From the book, "God and the Evolving Universe." Reprinted with permission of Jeremy P. Tarcher/Putnam, a member of Penguin Putnam, Inc.

The great Zen master Dogen famously said that Zen practice is more than a means to an end; it is

enlightenment. In the Christian life of virtue and prayer, it is said that "practice rewards nature, and is in turn rewarded by grace." In Taoism, one "guides the world where it most deeply want to go." Or, as the celebrated Indian mystic Sri Ramakrishna put it, "The winds of grace are always blowing, but we must raise our sails." These various admonitions point to the same fundamental principles: first, that our present nature, if respected, will support our cultivation of as its latent capacities; and second, that we are assisted in this by a higher presence or power.

And these two principles involve a third: To nurture all of our emergent attributes, we can turn to practices that produce many positive changes at once.. Meditation, for example, can simultaneously calm the mind, promote hormonal balance, sharpen thought, release the imagination, lift the emotions, help strengthen volition, and open ways to greater states of consciousness.

With similar synergistic effect, fitness training can strengthen the heart, improve circulation, lover blood pressure, strengthen bone and skin, promote emotional stability, help clarify thought, and increase vitality. These and other practices do many good things for us, all at once. Like good business deals or scientific theories, they can yield great return on investment. Furthermore, they can be joined with other exercises to yield even greater results. Numerous studies have shown, for example, that physical fitness enhances meditation and, conversely, that meditative techniques promote fitness. The research physician Herbert Benson has found that most people can, by repeating a word such as "one" while exercising on a treadmill, automatically increase their muscular and cardio-respiratory capacity; and the sport psychologist Richard Suinn has demonstrated a similar effect by having subjects "run relaxed." This synergy of physical and mental training is appreciated now by meditation teachers and sportspeople around the world. The same principle holds for other practices. Psychotherapy is recommended now by Roman Catholic, Jewish, and Buddhist teachers for certain monks and lay students because the self-awareness it can provide facilitates the mindfulness and self-liberation that contemplative prayer and meditation are meant to promote; while conversely, many psychotherapists now advise their clients to practice meditation so that they might acquire greater detachment from their emotions, impulses, and thoughts.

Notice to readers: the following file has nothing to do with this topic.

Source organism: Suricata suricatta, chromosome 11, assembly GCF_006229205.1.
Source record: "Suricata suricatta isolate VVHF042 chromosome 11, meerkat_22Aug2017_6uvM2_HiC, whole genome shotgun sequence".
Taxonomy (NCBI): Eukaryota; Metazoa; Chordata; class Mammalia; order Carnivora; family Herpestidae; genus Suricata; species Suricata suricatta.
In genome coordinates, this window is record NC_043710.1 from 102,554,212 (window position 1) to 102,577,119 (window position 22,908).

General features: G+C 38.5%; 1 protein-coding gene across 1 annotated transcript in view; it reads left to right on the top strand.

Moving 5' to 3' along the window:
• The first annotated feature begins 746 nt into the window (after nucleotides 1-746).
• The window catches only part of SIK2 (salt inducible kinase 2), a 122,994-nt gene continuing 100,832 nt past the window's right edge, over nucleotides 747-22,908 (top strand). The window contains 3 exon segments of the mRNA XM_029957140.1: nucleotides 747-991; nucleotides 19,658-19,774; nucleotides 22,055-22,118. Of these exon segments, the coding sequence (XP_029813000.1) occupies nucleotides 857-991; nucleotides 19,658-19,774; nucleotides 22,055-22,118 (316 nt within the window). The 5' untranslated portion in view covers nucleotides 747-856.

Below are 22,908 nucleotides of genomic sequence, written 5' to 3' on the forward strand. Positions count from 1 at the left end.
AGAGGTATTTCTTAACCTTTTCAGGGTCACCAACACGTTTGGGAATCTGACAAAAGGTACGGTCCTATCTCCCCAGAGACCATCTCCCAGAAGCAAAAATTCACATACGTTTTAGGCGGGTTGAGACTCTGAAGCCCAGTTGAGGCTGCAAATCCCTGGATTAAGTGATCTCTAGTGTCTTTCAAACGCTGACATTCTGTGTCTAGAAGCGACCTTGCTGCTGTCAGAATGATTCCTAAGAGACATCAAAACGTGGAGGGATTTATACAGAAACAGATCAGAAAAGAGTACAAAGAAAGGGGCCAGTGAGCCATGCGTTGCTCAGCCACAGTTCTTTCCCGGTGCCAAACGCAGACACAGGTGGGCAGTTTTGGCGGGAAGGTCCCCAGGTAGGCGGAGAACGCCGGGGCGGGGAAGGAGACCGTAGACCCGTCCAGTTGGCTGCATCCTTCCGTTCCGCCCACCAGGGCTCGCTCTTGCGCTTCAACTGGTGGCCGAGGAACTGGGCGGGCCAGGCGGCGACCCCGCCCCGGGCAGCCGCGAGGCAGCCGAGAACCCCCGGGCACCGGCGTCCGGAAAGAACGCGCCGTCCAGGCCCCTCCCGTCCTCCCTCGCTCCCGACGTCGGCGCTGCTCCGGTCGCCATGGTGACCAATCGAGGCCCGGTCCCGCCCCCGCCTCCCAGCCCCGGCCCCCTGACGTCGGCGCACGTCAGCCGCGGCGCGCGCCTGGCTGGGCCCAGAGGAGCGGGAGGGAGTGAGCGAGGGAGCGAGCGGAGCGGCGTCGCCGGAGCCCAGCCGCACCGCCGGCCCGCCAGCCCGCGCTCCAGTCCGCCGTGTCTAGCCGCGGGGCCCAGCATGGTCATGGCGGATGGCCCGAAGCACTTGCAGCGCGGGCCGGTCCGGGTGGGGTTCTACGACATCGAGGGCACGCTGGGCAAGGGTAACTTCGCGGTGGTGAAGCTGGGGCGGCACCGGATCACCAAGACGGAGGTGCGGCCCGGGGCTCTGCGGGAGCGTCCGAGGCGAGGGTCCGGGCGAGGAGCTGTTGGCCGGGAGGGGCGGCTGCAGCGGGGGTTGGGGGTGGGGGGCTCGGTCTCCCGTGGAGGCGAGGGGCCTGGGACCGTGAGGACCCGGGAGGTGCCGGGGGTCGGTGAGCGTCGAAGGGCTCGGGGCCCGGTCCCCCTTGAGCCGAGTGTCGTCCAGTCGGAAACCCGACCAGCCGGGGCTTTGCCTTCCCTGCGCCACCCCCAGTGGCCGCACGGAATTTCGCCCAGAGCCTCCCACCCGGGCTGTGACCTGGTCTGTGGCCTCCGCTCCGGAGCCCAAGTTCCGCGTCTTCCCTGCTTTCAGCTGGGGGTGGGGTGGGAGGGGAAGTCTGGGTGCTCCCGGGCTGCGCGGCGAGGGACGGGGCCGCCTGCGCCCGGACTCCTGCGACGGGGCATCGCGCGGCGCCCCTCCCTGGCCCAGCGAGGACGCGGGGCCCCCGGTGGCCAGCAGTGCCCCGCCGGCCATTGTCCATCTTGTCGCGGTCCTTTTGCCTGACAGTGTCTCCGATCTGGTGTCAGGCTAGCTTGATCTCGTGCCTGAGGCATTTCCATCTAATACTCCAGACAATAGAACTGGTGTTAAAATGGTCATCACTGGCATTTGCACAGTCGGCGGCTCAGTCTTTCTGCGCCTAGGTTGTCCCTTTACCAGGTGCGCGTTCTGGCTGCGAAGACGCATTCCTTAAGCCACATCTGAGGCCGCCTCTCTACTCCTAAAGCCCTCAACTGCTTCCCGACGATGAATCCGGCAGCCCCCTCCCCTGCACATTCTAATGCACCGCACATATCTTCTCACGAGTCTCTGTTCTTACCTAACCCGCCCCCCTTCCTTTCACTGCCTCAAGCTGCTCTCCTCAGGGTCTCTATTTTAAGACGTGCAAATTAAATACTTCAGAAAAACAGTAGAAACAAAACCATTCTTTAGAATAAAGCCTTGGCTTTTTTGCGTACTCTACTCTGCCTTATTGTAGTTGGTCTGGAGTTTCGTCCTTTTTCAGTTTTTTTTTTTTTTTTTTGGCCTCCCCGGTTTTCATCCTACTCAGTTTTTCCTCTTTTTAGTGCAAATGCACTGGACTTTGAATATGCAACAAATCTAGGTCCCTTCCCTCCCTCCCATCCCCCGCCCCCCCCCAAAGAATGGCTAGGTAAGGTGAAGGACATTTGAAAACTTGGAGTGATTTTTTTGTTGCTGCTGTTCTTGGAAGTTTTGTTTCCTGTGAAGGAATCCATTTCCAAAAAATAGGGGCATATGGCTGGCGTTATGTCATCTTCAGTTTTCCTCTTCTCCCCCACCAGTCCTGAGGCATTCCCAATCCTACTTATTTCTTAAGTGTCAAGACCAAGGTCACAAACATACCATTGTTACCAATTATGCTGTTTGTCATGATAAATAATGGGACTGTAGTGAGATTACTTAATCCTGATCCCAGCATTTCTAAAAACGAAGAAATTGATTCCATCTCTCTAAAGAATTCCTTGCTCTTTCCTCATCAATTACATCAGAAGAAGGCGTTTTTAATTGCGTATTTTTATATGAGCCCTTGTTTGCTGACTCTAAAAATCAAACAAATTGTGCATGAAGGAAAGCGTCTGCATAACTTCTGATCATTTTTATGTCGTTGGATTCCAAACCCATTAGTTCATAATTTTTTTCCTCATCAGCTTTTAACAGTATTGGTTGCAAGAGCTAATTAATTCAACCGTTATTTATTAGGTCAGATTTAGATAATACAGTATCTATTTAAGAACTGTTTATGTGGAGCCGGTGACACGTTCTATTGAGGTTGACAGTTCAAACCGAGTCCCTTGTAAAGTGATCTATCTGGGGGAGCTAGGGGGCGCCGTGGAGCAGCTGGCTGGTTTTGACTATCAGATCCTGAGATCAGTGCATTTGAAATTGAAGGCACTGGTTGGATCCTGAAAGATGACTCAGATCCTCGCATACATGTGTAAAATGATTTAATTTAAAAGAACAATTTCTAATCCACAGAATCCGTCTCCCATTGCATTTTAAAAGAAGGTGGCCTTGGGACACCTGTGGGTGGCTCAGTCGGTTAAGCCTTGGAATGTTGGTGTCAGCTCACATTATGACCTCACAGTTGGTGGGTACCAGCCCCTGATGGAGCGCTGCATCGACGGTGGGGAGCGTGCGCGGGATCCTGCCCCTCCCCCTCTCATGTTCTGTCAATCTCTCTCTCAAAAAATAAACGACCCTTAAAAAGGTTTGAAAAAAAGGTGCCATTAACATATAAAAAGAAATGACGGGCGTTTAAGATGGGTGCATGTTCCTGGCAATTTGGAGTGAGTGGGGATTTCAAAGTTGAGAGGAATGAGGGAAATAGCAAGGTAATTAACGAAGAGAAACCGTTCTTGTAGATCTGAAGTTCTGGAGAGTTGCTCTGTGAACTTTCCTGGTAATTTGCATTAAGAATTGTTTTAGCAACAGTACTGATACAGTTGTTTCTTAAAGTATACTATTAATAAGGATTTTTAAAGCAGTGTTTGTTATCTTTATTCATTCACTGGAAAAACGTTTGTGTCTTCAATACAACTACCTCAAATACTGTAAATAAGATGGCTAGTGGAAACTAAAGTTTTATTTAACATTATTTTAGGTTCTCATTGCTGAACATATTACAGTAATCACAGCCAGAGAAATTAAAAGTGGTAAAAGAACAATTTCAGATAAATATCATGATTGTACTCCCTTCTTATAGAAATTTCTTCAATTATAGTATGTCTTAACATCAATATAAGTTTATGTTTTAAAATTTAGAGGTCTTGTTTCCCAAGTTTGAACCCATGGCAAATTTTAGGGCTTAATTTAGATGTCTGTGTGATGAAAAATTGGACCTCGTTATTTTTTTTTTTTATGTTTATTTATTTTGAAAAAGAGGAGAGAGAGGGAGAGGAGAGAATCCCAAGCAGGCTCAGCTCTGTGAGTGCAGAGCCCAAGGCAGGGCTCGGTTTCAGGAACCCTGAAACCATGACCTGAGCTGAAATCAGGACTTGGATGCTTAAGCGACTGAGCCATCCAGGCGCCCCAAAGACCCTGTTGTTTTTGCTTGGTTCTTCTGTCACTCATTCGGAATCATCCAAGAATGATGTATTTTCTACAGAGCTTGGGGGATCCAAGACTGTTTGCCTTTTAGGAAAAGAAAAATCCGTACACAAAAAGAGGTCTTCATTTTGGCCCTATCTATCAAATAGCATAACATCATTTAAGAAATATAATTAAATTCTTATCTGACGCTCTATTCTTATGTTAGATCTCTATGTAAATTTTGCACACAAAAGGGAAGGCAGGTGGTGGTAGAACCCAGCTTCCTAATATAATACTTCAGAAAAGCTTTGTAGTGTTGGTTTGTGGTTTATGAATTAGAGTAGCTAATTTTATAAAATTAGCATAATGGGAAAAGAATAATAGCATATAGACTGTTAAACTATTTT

Disciplines that stand the tests of time typically have this synergistic effect, producing several beneficial results at once, because all of our capacities are connected and therefore influenced, for better or worse, by significant changes in any part of our body or mind. The efficiency of practice, in other words, arises from the underlying unity of human nature and its emergent attributes. .{I}n spite of human nature's shortcomings and perversities, which are vividly apparent to us all, its many attributes can and eventually must participate in our further development because that is their destiny, their most basic intent. Human nature, we believe, is meant for integral transformation. The winds of grace are blowing for all of our attributes, but we must raise a sail large enough to catch them.